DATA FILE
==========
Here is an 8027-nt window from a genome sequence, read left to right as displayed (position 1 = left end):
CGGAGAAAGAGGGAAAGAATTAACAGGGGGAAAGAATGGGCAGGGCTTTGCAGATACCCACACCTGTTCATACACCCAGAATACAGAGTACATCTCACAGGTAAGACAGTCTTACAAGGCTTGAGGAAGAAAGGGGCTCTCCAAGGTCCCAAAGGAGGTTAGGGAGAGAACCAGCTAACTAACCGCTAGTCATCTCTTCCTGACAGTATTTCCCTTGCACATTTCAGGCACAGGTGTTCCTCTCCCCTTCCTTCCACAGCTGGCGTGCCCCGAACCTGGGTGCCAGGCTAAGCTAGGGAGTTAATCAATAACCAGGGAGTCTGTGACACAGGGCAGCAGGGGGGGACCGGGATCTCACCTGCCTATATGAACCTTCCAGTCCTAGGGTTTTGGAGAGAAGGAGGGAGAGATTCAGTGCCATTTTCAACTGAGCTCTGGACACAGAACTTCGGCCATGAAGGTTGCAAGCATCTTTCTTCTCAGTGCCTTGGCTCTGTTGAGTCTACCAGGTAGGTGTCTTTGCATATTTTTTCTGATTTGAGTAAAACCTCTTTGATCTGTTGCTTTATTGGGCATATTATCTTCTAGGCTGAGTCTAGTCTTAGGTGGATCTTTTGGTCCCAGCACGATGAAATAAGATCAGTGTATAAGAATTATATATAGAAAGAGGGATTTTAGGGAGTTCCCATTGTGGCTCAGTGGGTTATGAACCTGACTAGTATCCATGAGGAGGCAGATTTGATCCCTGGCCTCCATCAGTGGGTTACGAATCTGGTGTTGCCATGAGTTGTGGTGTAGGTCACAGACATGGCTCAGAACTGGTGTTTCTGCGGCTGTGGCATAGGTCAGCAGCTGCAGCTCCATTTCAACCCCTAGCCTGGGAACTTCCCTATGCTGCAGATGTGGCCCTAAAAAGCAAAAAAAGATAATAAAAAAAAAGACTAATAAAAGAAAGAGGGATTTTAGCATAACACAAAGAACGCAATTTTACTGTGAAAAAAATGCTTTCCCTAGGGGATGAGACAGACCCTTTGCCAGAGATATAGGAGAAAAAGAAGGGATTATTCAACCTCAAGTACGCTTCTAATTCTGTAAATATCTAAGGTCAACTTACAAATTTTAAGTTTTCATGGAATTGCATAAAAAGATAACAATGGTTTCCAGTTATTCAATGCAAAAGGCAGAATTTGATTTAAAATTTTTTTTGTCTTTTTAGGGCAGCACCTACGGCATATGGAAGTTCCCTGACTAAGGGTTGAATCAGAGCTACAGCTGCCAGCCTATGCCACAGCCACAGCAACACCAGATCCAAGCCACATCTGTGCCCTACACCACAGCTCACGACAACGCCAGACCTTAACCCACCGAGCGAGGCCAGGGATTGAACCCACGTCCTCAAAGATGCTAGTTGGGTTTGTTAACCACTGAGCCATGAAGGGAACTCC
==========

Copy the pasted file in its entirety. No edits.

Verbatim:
Here is an 8027-nt window from a genome sequence, read left to right as displayed (position 1 = left end):
CGGAGAAAGAGGGAAAGAATTAACAGGGGGAAAGAATGGGCAGGGCTTTGCAGATACCCACACCTGTTCATACACCCAGAATACAGAGTACATCTCACAGGTAAGACAGTCTTACAAGGCTTGAGGAAGAAAGGGGCTCTCCAAGGTCCCAAAGGAGGTTAGGGAGAGAACCAGCTAACTAACCGCTAGTCATCTCTTCCTGACAGTATTTCCCTTGCACATTTCAGGCACAGGTGTTCCTCTCCCCTTCCTTCCACAGCTGGCGTGCCCCGAACCTGGGTGCCAGGCTAAGCTAGGGAGTTAATCAATAACCAGGGAGTCTGTGACACAGGGCAGCAGGGGGGGACCGGGATCTCACCTGCCTATATGAACCTTCCAGTCCTAGGGTTTTGGAGAGAAGGAGGGAGAGATTCAGTGCCATTTTCAACTGAGCTCTGGACACAGAACTTCGGCCATGAAGGTTGCAAGCATCTTTCTTCTCAGTGCCTTGGCTCTGTTGAGTCTACCAGGTAGGTGTCTTTGCATATTTTTTCTGATTTGAGTAAAACCTCTTTGATCTGTTGCTTTATTGGGCATATTATCTTCTAGGCTGAGTCTAGTCTTAGGTGGATCTTTTGGTCCCAGCACGATGAAATAAGATCAGTGTATAAGAATTATATATAGAAAGAGGGATTTTAGGGAGTTCCCATTGTGGCTCAGTGGGTTATGAACCTGACTAGTATCCATGAGGAGGCAGATTTGATCCCTGGCCTCCATCAGTGGGTTACGAATCTGGTGTTGCCATGAGTTGTGGTGTAGGTCACAGACATGGCTCAGAACTGGTGTTTCTGCGGCTGTGGCATAGGTCAGCAGCTGCAGCTCCATTTCAACCCCTAGCCTGGGAACTTCCCTATGCTGCAGATGTGGCCCTAAAAAGCAAAAAAAGATAATAAAAAAAAAGACTAATAAAAGAAAGAGGGATTTTAGCATAACACAAAGAACGCAATTTTACTGTGAAAAAAATGCTTTCCCTAGGGGATGAGACAGACCCTTTGCCAGAGATATAGGAGAAAAAGAAGGGATTATTCAACCTCAAGTACGCTTCTAATTCTGTAAATATCTAAGGTCAACTTACAAATTTTAAGTTTTCATGGAATTGCATAAAAAGATAACAATGGTTTCCAGTTATTCAATGCAAAAGGCAGAATTTGATTTAAAATTTTTTTTGTCTTTTTAGGGCAGCACCTACGGCATATGGAAGTTCCCTGACTAAGGGTTGAATCAGAGCTACAGCTGCCAGCCTATGCCACAGCCACAGCAACACCAGATCCAAGCCACATCTGTGCCCTACACCACAGCTCACGACAACGCCAGACCTTAACCCACCGAGCGAGGCCAGGGATTGAACCCACGTCCTCAAAGATGCTAGTTGGGTTTGTTAACCACTGAGCCATGAAGGGAACTCC